Storium Theory: Choose Cards You Want to Play

This post originally appeared on Gaming Creatively on August 26th, 2016. Spinning off of last week’s post a bit…let’s talk some more about choosing your character’s cards. Storium, like some tabletop RPG systems, allows you to pick your character’s traits–in this case, in the form of four card types: Nature, Strength, Weakness, and Subplot. Nature cards don’t actually get played–instead, they sort of guide your character concept. This article’s about the other three types. Strengths. Weaknesses. Subplots. You’re going to be playing the cards you picked frequently over the course of the game. So pick the cards you want to play. Not the cards you’re willing to play. The cards you want to play....

Storium Theory: Building Character

This post originally appeared on Gaming Creatively on August 18th, 2016. A lot of my articles focus on what to do during play–but what about before you even get into a game? Building your character, whether you are applying for a game with open applications or being specifically invited to one, is a major part of the Storium experience. Like a lot of Storium, this is technically simple, but philosophically complex. I’ve described applications as kind of being like a fun version of a job interview before, and I think that’s true: they’re an opportunity for you, as a player, to demonstrate your writing skills and speak to the narrator about why you think you’ll be a good fit for the game. But what about the character side of things?...

Storium Theory: Writing a Move – Neutral Cards

This post originally appeared on Gaming Creatively on August 11th, 2016. Last week, I discussed the thought process for writing a move using a Strength or a Weakness card, and I promised to come back this week to discuss writing a move with Neutral cards. There are three types of Neutral cards in Storium: Subplots, Assets, and Goals. Playing to them will feel a little different, but functionally, as far as their effect on a challenge, they’re similar. Let’s talk about that first, and then we can get into a bit about how you might play to each card type. Impact On a Challenge When you play a Neutral card, the current “trend” of a challenge doesn’t change. A challenge that is trending Strong is still trending Strong, with the same...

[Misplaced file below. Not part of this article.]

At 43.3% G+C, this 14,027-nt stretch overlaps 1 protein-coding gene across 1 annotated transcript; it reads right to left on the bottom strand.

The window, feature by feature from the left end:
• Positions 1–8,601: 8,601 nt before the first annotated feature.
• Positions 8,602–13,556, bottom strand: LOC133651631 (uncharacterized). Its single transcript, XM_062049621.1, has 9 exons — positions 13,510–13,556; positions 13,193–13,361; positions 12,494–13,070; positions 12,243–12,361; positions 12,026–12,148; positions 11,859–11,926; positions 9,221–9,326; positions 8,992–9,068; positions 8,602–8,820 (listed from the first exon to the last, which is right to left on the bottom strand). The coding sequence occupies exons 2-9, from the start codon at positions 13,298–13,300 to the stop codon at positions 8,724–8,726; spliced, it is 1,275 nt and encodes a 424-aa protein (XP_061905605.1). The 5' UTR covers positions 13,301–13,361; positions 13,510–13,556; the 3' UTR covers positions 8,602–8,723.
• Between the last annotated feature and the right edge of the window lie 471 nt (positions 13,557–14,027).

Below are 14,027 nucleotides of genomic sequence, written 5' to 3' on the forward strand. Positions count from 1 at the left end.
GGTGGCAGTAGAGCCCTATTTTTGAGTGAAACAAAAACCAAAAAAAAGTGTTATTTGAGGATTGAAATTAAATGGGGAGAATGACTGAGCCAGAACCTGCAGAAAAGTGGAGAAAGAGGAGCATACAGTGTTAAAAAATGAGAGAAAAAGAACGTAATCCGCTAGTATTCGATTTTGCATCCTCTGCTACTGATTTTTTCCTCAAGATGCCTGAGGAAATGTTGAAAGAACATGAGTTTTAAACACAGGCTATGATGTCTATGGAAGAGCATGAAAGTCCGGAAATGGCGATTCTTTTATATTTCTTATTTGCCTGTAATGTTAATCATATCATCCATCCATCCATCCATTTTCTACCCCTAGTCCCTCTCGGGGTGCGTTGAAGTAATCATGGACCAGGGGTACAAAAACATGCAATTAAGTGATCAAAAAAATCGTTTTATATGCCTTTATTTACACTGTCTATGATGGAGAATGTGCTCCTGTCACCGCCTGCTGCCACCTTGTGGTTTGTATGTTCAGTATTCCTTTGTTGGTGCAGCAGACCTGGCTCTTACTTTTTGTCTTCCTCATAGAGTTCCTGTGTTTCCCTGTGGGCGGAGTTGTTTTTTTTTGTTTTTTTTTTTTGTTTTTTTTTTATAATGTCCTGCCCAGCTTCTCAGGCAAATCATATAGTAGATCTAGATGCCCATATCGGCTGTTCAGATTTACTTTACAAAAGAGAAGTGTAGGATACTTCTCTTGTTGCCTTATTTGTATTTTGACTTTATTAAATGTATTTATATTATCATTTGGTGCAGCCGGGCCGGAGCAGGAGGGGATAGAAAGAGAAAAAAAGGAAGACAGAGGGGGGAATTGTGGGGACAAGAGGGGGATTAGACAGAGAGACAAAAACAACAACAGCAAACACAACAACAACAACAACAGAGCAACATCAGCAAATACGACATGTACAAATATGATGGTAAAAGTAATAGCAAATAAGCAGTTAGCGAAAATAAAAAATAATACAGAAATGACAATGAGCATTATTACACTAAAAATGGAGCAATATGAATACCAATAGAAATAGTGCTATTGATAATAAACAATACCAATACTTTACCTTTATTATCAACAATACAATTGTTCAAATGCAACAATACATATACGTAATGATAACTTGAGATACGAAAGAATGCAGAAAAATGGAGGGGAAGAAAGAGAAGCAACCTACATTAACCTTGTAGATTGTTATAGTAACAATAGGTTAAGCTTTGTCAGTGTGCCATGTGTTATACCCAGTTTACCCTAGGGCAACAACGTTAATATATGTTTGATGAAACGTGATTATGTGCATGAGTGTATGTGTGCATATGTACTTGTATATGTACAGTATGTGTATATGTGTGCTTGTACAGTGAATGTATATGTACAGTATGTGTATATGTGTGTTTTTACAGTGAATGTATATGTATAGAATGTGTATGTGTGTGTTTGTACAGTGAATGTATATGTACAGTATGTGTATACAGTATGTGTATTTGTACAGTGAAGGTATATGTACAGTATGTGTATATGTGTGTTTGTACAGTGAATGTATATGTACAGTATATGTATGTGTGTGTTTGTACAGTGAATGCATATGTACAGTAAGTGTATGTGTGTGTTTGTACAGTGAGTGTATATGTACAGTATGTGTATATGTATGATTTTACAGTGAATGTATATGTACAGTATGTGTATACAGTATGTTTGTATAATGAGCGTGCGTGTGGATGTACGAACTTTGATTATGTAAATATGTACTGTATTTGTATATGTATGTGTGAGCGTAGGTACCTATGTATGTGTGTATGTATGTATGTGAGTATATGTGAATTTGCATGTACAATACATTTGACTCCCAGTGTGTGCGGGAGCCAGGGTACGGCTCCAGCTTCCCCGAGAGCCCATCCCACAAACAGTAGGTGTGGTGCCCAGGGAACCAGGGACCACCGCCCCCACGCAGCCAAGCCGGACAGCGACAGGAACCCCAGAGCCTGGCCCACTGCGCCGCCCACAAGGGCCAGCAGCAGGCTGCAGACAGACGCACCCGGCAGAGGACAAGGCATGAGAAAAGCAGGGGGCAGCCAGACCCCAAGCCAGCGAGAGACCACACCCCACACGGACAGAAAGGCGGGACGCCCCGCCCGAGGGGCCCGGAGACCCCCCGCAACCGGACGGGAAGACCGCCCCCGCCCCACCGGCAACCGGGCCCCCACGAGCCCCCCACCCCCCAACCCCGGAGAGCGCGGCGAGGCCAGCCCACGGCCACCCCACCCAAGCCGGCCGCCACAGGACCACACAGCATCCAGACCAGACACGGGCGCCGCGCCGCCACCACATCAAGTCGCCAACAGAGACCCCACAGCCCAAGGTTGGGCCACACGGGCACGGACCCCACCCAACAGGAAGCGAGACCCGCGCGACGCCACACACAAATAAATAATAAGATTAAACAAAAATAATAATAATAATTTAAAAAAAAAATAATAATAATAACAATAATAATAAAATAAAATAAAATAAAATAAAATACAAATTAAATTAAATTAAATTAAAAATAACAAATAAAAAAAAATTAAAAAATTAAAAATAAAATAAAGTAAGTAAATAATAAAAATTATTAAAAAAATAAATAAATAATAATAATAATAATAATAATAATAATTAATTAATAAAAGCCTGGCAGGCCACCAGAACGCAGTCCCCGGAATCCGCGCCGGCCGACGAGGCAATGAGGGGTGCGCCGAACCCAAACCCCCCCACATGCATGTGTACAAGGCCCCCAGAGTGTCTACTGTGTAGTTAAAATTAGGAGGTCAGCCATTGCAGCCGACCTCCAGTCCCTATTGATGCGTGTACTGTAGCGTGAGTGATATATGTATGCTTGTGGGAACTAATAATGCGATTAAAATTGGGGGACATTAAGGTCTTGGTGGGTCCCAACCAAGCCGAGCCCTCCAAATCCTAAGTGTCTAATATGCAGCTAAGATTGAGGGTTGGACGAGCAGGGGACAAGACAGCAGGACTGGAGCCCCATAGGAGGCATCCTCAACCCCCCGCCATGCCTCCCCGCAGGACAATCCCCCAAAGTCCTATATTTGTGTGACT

Storium Theory: Writing a Move – Strength and Weakness Cards

This post originally appeared on Gaming Creatively on August 4th, 2016. A long, long time ago (in internet terms), on a blog…well, on a blog pretty much right here, I wrote about the need to make an impact with your card plays. Today, I’d like to go into that a bit more–to give some more analysis on each part of what “making an impact” means, and what I think about. When I wrote the article back then (and followed it up with “Play to Your Cards” later), I identified a few things that I think about when I play a card–things that affect how I write my move: The type of card I’ve played: Strength, Weakness, or Neutral? The name and description of the card. The Strong and Weak Outcomes of the challenge. The...

Storium Theory: Support the Story

This post originally appeared on Gaming Creatively on July 7th, 2016. I’ve written before about the need to create characters that fit within the world of a story–the need to support the game’s tone, themes, and such. Put simply, the idea that if the story is like The Lord of the Rings, you probably shouldn’t play someone like Superman, right? But it’s about more than that. The player’s responsibility to the story, and the way that should impact their character concept, goes beyond the character’s level of power, tone, and themes. Characters also need to be able to directly support the story. What does that mean? It means, simply, to act in accordance with the needs of the story. Not to fit the character in a neat little...

Storium Theory: Uniqueness of Cards

This post originally appeared on Gaming Creatively on June 30th, 2016. Moving on from the previous article’s discussion of character ability concepts and why it is best to make them fairly unique…I’d like to talk about character card choices. While character concepts provide some ability differences, it’s also important to think about your cards. To put it simply, character abilities describe the tools you use to solve problems, but your cards describe how you use those tools…or how you don’t. How does a character tend to succeed? How does he tend to fail? What bolsters him? What makes him struggle? Those are the sorts of things Strengths and Weaknesses talk about. Those are the sort of things that you’re actually writing...